Many market prices do diverge from the corresponding “shadow prices” that would direct resources to their socially best uses. In many cases, the divergence is big enough to warrant government action—a point which all governments have taken on board, sometimes to a fault. All industrial-country governments intervene in their economies. In principle, much of this intervention aims to mitigate the misallocation of resources caused by externalities and other kinds of market failure. But it is important to keep a sense of proportion about the supposed unreliability of market signals.

So far as environmental externalities are concerned, most leading advocates of CSR seem to be in the grip of a grossly exaggerated environmental pessimism. The claim that economic growth is necessarily bad for the environment is an article of faith in the CSR movement. But this idea is simply wrong.

Natural resources are not running out, if you measure effective supply in relation to demand. The reason is that scarcity raises prices, which spurs innovation: new sources are found, the efficiency of extraction goes up, existing supplies are used more economically, and substitutes are invented. In 1970, global reserves of copper were estimated at 280m tonnes; during the next 30 years about 270m tonnes were consumed. Where did estimated reserves of copper stand at the turn of the century? Not at 10m tonnes, but at 340m. Available supplies have surged, and, it so happens, demand per unit of economic activity has been falling: copper is being replaced in many of its main industrial applications by other materials (notably, fibre-optic cable instead of copper wire for telecommunications).

Copper, therefore, is unlikely ever to run out—and if it did, in some very distant future, it would be unlikely by then to matter. The same is true for other key minerals. Reserves of bauxite in 1970 were 5.3 billion tonnes; the amount consumed between 1970 and 2000 was around 3 billion tonnes; reserves by the end of the century stood at 25 billion tonnes. Or take energy. Oil reserves in 1970: 580 billion barrels. Oil consumed between 1970 and the turn of the century: 690 billion barrels. Oil reserves in 2000: 1,050 billion barrels. And so on.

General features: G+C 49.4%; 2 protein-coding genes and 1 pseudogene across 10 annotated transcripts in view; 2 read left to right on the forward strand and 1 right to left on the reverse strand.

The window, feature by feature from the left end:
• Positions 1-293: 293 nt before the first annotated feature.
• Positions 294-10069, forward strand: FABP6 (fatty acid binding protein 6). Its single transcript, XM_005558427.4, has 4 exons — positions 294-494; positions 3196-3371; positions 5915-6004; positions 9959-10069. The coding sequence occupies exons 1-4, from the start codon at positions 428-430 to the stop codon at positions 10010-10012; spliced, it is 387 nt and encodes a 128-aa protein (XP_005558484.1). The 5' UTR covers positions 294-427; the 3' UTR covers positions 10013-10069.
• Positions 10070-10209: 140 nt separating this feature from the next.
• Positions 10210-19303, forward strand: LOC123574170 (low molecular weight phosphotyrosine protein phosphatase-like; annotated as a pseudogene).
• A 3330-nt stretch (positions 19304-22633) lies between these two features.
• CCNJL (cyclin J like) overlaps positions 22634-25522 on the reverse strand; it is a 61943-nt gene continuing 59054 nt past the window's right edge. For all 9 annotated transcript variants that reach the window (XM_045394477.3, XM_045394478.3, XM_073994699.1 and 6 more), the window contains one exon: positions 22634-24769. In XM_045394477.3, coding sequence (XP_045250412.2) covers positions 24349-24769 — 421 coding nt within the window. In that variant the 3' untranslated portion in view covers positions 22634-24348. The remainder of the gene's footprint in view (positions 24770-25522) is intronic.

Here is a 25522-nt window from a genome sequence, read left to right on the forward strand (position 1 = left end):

Our oil surplus is old hat. But CSR’s twisted ecodestruction is news.

Still judging acts by their effects, as opposed to motives and underlying rationale, the most harmful kinds of CSR, however, are the “pernicious” and “delusional” sorts—that is, policies and practices that actually reduce social welfare. How can that happen? All too easily.

Most CSR, in fact, is probably delusional, meaning that it reduces both profits and social welfare, even if the cost under both headings is usually small. Almost all CSR has at least some cost, after all, even if it is no more than a modest increase in the firm’s bureaucratic overhead. That cost subtracts from social welfare in its own right. So the kind of CSR that merely goes through the motions, delivering no new resources to worthy causes, giving the firm’s workers or customers no good reason to think more highly of it (perhaps the opposite), involves a net loss of welfare.

Or consider the current enthusiasm for recycling. No doubt there are cases where it makes good business sense to recycle. These fall under the “good management” heading: they increase profits and (mainly for that reason) social welfare as well. But the point is that recycling is not free. Effort and other resources must be expended on it. Waste must be collected, transported and processed before it can re-enter the productive process. The costs can be substantial. If those private costs exceed the private savings, profits will suffer—and so, most likely, will social welfare.

The trouble is, the notion that the market prices of commodities fail to reflect their scarcity is wrong. In commodity markets, prices reflect scarcity just fine. The long-term global trend of falling commodity prices, despite growth in the world economy, is not due to the failure of markets to reflect diminishing supplies and impending shortages. Commodity markets are for the most part efficient and forward-looking. Commodity prices, measured over recent decades, have followed a downward trend because innovation has brought about ever-rising productivity in the use of those resources. In other words, supply has outstripped demand. Where, unusually, it has not, prices have indeed gone up—providing the signal that may make recycling in those cases commercially sensible.

Corporate Social Irresponsibility

Profit and the public good,” The Economist,, 20 January 2005.

The Economist has an “survey” (epic takedown ) of the “Corporate Social Responsibility” movement. The writing is crisp and far-ranging, focusing both on how CSR is bad generally and also how it is bad for the environment.

CSR is unneeded, because profit measures a company’s true social responsibility…